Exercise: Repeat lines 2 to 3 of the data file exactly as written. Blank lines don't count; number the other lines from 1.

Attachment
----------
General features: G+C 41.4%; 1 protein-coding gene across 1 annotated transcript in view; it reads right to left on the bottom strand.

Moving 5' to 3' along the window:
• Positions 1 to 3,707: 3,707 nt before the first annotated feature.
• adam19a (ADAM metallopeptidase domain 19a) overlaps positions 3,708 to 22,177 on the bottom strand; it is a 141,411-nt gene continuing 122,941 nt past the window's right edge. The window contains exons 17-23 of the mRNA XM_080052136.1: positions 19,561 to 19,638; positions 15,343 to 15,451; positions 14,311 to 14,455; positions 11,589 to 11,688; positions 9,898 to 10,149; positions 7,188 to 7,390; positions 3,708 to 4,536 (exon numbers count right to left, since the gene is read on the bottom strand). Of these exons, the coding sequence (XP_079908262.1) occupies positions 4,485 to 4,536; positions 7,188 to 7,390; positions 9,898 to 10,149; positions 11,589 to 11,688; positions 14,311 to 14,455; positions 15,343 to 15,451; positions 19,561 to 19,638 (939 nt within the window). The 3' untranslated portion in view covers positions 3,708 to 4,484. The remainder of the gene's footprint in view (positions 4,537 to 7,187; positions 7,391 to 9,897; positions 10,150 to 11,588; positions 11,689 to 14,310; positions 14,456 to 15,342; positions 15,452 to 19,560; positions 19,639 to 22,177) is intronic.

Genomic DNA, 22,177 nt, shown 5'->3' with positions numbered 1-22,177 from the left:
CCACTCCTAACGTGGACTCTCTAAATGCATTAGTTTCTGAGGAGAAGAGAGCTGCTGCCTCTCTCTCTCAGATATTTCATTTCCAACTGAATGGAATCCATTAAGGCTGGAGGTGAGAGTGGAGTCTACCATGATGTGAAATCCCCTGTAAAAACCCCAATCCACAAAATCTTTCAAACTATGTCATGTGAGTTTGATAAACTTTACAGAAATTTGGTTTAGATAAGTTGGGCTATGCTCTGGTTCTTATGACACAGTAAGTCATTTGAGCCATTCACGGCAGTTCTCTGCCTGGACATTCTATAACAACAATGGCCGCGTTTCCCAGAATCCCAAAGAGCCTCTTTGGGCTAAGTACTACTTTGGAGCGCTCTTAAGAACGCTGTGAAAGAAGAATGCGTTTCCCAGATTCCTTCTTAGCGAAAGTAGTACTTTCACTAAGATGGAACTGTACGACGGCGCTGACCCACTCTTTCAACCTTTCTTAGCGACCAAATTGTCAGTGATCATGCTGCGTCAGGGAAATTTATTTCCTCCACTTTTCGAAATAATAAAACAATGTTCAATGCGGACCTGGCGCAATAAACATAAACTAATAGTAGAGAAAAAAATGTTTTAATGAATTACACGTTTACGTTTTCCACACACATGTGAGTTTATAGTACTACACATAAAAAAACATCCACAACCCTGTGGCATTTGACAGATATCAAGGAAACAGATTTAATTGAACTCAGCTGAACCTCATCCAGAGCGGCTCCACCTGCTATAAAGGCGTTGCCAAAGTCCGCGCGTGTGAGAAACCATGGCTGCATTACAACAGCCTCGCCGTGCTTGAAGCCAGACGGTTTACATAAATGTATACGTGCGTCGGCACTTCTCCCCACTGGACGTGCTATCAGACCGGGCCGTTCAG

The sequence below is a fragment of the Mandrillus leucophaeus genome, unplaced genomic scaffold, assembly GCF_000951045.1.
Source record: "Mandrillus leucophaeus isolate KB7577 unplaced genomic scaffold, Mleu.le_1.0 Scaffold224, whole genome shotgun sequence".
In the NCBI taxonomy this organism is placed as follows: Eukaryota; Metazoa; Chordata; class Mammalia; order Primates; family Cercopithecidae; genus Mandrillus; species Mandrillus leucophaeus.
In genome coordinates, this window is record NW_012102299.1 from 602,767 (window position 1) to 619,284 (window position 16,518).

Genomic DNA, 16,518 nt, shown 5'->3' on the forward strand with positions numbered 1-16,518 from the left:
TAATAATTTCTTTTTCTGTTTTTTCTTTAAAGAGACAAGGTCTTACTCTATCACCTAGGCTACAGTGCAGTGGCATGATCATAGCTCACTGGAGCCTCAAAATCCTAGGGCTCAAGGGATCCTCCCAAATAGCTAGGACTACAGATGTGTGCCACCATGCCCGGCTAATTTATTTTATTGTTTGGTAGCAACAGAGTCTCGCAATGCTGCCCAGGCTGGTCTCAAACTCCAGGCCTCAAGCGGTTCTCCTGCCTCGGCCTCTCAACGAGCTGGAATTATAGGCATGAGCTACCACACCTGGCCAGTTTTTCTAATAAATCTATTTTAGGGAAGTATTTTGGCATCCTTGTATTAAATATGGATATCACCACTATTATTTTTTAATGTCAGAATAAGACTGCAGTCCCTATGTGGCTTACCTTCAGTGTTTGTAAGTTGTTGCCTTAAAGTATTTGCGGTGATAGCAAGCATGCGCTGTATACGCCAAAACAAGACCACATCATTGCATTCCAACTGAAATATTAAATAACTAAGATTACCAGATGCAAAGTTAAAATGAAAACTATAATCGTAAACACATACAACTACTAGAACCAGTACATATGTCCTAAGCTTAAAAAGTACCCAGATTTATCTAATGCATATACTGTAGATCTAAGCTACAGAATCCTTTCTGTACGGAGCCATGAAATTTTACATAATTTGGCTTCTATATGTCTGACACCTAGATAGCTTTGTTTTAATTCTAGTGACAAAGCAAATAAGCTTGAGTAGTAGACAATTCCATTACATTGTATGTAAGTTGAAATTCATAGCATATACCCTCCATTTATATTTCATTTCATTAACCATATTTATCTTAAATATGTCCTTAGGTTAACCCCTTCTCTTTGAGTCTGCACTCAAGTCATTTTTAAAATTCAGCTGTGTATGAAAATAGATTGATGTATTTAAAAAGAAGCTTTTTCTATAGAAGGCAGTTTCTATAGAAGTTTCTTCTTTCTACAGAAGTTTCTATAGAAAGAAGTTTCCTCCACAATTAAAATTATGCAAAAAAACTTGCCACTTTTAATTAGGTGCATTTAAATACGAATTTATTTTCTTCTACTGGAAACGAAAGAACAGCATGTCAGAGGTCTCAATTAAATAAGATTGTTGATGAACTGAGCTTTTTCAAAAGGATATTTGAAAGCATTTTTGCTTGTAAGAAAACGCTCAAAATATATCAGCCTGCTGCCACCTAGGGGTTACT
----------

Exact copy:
Moving 5' to 3' along the window:
• Positions 1 to 3,707: 3,707 nt before the first annotated feature.